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How Nike made 31% increase in Sales

How Nike created 31% increase in sales with a controversial ad campaign


Nike are causing a storm in America with their choice of Colin Kaepernick to front their latest campaign, celebrating 30 years of the “Just Do It” slogan. Kaepernick is the NFL footballer who decided to kneel during the national anthem in 2016 to protest racial injustice and the numerous examples of white policemen treating African-American citizens not just violently, but with utter disrespect. Since then, his career has suffered; he’s been dropped by his team and trash-talked by everyone from the president downwards. Trump said that the athlete's protest was “disrespectful” and that he found “it hard to watch unless they stand for the FLAG”. 




In the new Nike ad, Kaepernick stares at the camera, with his face overlaid with the slogan “Believe in something, even if it means sacrificing everything”. Trump once called players who kneel “sons of bitches” and it has cost Kaepernick dearly – he is suing the NFL (which represents 32 teams), accusing them of conspiring not to give him a contract.

Kaepernick is a huge hero to thousands of young people – and even when he was dropped as a player, his jersey was one of the NFL’s best selling items. His protest is a real generation divider in the USA, where huge numbers of people under 35 – who make up the majority of Nike’s customers – reckon he’s a brave warrior. Older men (in particular) find his protest repugnant and unpatriotic, and are determined that sport should not be tainted by politics. Those against Kaepernick's protests haved posted videos showing Nike products being destroyed, while the hashtag #BoycottNike has also been trending on Twitter. People have posted NIKE products being destroyed on Twitter.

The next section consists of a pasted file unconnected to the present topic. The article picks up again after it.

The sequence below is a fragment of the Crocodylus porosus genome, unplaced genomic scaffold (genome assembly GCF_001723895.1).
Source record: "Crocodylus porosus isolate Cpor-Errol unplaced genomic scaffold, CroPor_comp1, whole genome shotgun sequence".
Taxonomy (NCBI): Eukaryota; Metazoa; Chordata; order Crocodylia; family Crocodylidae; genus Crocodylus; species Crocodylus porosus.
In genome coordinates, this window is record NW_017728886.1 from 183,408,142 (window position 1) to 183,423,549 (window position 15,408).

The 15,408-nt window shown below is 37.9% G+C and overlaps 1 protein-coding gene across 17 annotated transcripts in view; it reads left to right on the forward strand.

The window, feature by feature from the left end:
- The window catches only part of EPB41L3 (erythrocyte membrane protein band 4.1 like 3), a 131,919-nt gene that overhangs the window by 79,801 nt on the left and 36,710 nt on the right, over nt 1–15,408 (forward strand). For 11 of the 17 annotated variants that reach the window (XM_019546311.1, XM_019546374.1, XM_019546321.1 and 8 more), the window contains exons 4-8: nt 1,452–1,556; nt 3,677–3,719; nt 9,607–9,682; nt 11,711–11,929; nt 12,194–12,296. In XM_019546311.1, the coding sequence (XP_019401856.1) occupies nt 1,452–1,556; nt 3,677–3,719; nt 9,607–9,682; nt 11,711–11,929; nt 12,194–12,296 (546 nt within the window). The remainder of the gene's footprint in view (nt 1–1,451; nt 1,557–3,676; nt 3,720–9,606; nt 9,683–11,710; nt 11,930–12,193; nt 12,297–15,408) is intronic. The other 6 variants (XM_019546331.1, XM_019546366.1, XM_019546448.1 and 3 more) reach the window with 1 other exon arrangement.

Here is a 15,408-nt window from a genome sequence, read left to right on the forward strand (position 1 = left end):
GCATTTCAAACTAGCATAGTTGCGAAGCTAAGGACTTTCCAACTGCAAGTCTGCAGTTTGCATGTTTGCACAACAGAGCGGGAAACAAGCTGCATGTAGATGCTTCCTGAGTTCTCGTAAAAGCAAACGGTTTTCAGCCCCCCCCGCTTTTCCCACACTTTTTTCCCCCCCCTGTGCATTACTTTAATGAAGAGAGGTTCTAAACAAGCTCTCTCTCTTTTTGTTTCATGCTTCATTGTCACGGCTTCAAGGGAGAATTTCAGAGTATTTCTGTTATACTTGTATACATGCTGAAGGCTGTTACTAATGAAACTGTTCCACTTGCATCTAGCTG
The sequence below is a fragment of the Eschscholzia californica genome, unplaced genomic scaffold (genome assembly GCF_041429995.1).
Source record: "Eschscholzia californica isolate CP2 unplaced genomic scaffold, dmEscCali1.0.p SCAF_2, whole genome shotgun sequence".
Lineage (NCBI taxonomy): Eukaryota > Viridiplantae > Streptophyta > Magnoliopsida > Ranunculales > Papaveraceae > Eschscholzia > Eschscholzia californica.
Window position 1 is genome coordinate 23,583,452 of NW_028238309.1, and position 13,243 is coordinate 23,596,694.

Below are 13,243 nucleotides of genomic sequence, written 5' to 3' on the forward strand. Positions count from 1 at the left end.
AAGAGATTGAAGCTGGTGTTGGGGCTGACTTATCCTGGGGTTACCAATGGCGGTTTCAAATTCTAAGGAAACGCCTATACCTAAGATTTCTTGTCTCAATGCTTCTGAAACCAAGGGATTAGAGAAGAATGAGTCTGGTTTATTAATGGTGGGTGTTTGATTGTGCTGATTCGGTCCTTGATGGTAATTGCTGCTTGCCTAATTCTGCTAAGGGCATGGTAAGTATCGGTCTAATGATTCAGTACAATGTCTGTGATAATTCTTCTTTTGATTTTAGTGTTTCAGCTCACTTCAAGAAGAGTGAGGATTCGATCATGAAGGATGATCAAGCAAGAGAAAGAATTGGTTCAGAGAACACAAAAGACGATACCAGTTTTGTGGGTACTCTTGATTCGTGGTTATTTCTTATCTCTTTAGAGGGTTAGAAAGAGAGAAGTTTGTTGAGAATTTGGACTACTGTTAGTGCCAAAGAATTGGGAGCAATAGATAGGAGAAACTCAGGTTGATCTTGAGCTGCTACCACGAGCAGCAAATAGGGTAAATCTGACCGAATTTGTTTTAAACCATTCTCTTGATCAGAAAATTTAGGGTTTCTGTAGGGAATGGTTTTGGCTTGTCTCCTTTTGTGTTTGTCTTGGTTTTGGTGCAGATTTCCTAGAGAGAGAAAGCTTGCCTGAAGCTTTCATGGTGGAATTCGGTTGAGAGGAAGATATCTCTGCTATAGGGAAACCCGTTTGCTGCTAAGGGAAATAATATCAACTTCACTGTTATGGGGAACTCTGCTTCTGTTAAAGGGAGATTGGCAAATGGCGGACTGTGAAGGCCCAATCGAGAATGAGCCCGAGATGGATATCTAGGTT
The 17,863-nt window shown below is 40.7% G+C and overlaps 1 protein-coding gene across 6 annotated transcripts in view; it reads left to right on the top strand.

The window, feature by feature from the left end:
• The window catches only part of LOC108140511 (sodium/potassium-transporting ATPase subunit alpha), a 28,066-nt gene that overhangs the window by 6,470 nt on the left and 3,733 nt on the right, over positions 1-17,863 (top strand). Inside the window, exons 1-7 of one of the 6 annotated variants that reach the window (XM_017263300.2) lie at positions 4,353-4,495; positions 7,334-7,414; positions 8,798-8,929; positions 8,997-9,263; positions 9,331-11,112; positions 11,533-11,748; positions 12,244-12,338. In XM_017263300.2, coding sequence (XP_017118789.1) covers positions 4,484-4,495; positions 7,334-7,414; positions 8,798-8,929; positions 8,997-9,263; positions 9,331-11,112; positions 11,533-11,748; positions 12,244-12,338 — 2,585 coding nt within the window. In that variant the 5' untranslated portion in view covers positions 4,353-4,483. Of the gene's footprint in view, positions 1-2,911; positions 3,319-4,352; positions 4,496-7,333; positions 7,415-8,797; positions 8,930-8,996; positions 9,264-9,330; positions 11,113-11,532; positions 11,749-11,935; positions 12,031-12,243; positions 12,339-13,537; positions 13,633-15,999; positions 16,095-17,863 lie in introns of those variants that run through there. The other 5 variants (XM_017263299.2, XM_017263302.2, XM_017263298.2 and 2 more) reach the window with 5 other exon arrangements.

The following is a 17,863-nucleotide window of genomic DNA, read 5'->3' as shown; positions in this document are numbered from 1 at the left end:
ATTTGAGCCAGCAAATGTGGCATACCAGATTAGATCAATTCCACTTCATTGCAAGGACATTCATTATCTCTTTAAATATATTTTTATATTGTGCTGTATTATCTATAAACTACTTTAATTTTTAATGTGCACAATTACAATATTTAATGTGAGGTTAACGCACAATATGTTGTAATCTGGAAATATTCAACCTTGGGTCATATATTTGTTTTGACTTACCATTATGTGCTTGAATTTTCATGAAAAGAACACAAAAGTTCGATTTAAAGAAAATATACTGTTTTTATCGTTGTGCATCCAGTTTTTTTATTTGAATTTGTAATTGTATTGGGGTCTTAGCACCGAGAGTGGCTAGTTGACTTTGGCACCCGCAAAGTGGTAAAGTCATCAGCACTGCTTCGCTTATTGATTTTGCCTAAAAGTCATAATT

However, the campaign has been received positively by LA Lakers guard LeBron James and 23-time Grand Slam tennis champion Serena Williams. James shared the Nike ad on his Instagram account alongside his own caption that read: "Just. Do. It." alongside an emoji of a black fist. James' post has been liked almost 1.5 million times.Williams, meanwhile, posted her own tweet the day after Nike dropped its Kaepernick ad.


Serena Williams


"especially proud to be a part of the Nike family today"


Despite the backlash in the wake of Nike’s endorsement deal with Colin Kaepernick, the sportswear company has reported a 31% increase in sales. Nike sales grew 31% from Sunday through Tuesday over the Labor Day holiday this year compared with the previous year, according to Edison Trends.


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